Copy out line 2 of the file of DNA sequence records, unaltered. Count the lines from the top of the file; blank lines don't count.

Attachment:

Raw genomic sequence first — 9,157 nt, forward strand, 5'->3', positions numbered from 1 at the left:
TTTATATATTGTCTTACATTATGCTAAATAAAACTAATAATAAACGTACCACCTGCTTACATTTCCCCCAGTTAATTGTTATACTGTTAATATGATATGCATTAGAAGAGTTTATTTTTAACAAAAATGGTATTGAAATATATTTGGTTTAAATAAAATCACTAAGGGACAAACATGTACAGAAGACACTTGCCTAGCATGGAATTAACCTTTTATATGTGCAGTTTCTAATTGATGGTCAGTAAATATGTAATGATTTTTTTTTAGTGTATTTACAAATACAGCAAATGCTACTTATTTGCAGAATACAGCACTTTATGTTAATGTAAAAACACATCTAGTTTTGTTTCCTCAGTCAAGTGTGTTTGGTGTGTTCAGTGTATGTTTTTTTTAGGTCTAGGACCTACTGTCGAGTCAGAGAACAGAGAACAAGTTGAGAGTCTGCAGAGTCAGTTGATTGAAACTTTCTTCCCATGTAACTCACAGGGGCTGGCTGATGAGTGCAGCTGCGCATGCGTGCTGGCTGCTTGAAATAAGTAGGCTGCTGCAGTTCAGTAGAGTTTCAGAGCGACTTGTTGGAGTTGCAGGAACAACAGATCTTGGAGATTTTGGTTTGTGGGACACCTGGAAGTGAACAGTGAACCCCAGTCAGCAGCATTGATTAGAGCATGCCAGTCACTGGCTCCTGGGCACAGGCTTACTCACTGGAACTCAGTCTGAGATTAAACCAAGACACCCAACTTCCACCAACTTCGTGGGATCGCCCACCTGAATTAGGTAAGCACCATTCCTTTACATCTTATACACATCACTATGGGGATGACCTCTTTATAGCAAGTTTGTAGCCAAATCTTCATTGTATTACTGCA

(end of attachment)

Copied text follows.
TTTATATATTGTCTTACATTATGCTAAATAAAACTAATAATAAACGTACCACCTGCTTACATTTCCCCCAGTTAATTGTTATACTGTTAATATGATATGCATTAGAAGAGTTTATTTTTAACAAAAATGGTATTGAAATATATTTGGTTTAAATAAAATCACTAAGGGACAAACATGTACAGAAGACACTTGCCTAGCATGGAATTAACCTTTTATATGTGCAGTTTCTAATTGATGGTCAGTAAATATGTAATGATTTTTTTTTAGTGTATTTACAAATACAGCAAATGCTACTTATTTGCAGAATACAGCACTTTATGTTAATGTAAAAACACATCTAGTTTTGTTTCCTCAGTCAAGTGTGTTTGGTGTGTTCAGTGTATGTTTTTTTTAGGTCTAGGACCTACTGTCGAGTCAGAGAACAGAGAACAAGTTGAGAGTCTGCAGAGTCAGTTGATTGAAACTTTCTTCCCATGTAACTCACAGGGGCTGGCTGATGAGTGCAGCTGCGCATGCGTGCTGGCTGCTTGAAATAAGTAGGCTGCTGCAGTTCAGTAGAGTTTCAGAGCGACTTGTTGGAGTTGCAGGAACAACAGATCTTGGAGATTTTGGTTTGTGGGACACCTGGAAGTGAACAGTGAACCCCAGTCAGCAGCATTGATTAGAGCATGCCAGTCACTGGCTCCTGGGCACAGGCTTACTCACTGGAACTCAGTCTGAGATTAAACCAAGACACCCAACTTCCACCAACTTCGTGGGATCGCCCACCTGAATTAGGTAAGCACCATTCCTTTACATCTTATACACATCACTATGGGGATGACCTCTTTATAGCAAGTTTGTAGCCAAATCTTCATTGTATTACTGCA